In riding, the use of hands, legs, voice or body weight to prompt a horse.
In riding, a metal mouthpiece attached to the reigns. When restrained, a horse is "on the bit."
In shooting, the diameter of a gun barrel.
In fencing, a contest in its entirety.
In shooting, the center ring of the target.
In riding, a gait that resembles but is slower than a full gallop, when three legs are simultaneously off the ground. Canters include (from shortest strides to longest): collected canter, working canter, medium canter and extended canter.
In riding, a series of jumps separated by only one or two strides.
In fencing, an attack or counterattack involving several moves.
In fencing, when both competitors' weapons are disabled by an engaging position.
In fencing, a defensive maneuver in which one competitor goes around the other's blade to move it away.
In fencing, a counterattack by a competitor who just blocked an opponent's counterattack.
In running, a race through mostly rough terrain, as opposed to a flat track.
In riding, a horse's refusal that results in a penalty.
In epee fencing, hits by each fencer occurring within .04 of a second, canceling each other out.
In fencing, the French term for "on guard," a pre-bout position.
In riding, a scoring unit for penalizing errors.
In fencing, a decoy attack that precedes a real one.
In fencing, a running attack.
In riding, a horse's characteristic motion. Gaits include: walk, trot, canter and gallop.
In riding, the fastest gait of a horse. A run.
In shooting, the internal diameter of a gun bore.
In swimming or running, a burst of speed saved for the final stretch of a race.
In riding, the boundary of a water jump.
In fencing, the basic attack in which a competitor moves forward with the front leg while the back remains straight and stationary.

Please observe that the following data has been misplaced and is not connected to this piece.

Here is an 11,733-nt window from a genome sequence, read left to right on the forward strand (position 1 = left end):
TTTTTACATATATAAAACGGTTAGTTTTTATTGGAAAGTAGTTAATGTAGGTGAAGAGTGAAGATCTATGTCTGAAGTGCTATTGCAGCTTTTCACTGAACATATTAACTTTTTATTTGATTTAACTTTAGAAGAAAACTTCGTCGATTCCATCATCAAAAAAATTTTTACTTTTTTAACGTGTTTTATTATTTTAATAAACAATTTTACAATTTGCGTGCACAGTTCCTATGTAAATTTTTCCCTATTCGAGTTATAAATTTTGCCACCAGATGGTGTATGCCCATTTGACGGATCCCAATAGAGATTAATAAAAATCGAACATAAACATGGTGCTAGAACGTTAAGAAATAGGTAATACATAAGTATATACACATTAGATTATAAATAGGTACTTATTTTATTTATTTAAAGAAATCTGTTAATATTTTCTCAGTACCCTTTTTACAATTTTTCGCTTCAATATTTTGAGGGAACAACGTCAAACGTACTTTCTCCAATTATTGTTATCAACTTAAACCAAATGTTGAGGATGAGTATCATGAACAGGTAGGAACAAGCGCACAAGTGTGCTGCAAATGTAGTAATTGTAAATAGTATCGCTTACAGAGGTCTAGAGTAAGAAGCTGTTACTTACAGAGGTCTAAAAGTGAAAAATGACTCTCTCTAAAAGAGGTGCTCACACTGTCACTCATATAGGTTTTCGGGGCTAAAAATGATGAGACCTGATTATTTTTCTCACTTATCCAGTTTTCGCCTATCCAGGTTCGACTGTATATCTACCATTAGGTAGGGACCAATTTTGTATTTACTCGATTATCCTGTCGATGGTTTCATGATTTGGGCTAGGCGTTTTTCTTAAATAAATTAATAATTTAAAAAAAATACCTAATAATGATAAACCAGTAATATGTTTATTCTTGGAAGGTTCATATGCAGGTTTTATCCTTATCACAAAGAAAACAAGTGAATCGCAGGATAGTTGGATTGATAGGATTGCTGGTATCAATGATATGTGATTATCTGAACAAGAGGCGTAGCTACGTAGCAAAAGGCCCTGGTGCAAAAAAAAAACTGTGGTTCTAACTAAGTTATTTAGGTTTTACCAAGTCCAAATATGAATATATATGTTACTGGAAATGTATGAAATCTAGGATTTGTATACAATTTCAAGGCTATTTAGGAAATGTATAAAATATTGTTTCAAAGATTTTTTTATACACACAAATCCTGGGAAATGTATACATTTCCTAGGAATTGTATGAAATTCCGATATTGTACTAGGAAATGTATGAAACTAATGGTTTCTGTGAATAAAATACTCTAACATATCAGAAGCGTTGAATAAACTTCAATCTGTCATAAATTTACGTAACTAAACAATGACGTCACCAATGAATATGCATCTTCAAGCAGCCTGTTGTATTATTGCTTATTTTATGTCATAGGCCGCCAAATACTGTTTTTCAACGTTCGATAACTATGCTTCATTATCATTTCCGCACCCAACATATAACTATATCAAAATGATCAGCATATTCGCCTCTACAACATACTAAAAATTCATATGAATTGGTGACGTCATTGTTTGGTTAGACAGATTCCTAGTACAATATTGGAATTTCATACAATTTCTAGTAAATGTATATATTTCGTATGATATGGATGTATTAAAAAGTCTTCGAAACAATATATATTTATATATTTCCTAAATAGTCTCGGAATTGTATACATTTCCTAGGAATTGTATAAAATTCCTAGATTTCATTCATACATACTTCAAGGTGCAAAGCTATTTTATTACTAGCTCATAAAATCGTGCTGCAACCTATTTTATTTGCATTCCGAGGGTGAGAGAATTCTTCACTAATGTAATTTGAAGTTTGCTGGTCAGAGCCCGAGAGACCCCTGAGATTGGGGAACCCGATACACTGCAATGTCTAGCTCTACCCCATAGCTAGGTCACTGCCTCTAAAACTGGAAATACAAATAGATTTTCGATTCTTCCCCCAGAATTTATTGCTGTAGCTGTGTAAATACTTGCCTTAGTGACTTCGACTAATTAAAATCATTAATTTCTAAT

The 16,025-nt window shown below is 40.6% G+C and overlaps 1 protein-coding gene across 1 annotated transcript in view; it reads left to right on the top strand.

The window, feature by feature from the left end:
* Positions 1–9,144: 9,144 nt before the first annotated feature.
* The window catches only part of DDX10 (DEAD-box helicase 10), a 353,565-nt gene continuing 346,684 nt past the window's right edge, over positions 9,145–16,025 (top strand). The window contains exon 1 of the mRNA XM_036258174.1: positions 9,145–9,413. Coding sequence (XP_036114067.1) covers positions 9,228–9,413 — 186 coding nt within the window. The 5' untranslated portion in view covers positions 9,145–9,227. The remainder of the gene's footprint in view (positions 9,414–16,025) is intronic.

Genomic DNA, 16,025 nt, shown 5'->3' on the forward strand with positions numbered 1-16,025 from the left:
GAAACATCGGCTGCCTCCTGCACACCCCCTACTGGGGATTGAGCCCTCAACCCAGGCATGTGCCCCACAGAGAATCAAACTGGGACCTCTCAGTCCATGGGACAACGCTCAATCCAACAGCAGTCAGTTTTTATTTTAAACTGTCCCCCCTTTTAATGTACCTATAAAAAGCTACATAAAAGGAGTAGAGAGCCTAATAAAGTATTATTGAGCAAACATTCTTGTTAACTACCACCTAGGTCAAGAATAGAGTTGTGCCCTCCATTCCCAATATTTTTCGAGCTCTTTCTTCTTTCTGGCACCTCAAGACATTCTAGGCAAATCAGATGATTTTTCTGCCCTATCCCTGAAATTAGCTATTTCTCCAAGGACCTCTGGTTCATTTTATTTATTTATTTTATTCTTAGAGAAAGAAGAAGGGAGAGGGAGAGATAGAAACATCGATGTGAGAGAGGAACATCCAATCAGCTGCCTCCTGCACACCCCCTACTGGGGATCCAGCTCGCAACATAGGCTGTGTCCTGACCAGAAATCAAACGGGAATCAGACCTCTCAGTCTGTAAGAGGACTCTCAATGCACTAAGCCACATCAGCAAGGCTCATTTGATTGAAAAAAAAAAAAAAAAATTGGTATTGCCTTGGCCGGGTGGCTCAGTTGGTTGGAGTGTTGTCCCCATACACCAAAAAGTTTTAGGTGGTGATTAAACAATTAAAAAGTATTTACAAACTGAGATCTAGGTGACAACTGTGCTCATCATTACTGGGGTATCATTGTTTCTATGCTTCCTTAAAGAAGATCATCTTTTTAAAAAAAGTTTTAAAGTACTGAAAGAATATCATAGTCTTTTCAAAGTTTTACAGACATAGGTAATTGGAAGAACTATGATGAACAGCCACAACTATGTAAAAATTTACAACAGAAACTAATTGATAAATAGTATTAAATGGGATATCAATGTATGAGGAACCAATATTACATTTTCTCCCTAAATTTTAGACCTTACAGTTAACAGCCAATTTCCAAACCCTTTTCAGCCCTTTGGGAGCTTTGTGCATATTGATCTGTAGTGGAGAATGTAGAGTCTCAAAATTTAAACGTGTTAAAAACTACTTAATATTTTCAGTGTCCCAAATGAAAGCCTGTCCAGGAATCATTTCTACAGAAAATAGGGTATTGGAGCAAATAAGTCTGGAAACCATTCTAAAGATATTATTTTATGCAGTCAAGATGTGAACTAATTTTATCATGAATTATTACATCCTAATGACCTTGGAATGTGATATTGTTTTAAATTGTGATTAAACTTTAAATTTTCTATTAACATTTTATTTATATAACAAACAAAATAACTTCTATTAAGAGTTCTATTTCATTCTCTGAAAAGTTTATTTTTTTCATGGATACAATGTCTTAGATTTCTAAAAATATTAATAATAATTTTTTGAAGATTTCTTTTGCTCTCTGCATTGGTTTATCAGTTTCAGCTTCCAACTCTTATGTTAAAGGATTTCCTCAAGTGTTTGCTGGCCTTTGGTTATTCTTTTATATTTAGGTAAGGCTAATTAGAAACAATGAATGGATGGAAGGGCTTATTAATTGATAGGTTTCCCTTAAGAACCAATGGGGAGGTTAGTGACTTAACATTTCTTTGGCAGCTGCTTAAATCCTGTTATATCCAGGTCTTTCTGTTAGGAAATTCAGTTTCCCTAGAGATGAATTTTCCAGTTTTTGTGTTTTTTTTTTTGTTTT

In fencing, a block of the opponent's blade.
In fencing, a thrust or lunge.
In riding, a point assessed for an error.
In fencing, the French term for the bout's playing surface. Also called the strip.
In fencing, to attack a second time after an opponent's failed counterattack.
In riding, when a horse stops short of an obstacle, incurring a penalty.
In fencing, an attack that follows a blocked attempt.
In riding, a horse's refusal to continue, rearing, stepping back or making a half-turn.
In fencing, a counterattack by a fencer who just has blocked an attack.
In riding, a horse's attempt to avoid an obstacle.
In shooting, practice shots to adjust sights. They occur before matches and do not count toward the final score.
In fencing, a hit with the point of the epee, winning the bout.
In riding, a gait in which the horse moves its diagonal legs at the same pace. Types of trots include (from shortest strides to longest strides): collected trot, working trot, medium trot and extended trot.
In riding, a marching pace. Types of walks include (from shortest strides to longest strides): collected walk, medium walk and extended walk. A free walk has a relaxed pace and the horse has complete freedom to lower and stretch his head and neck.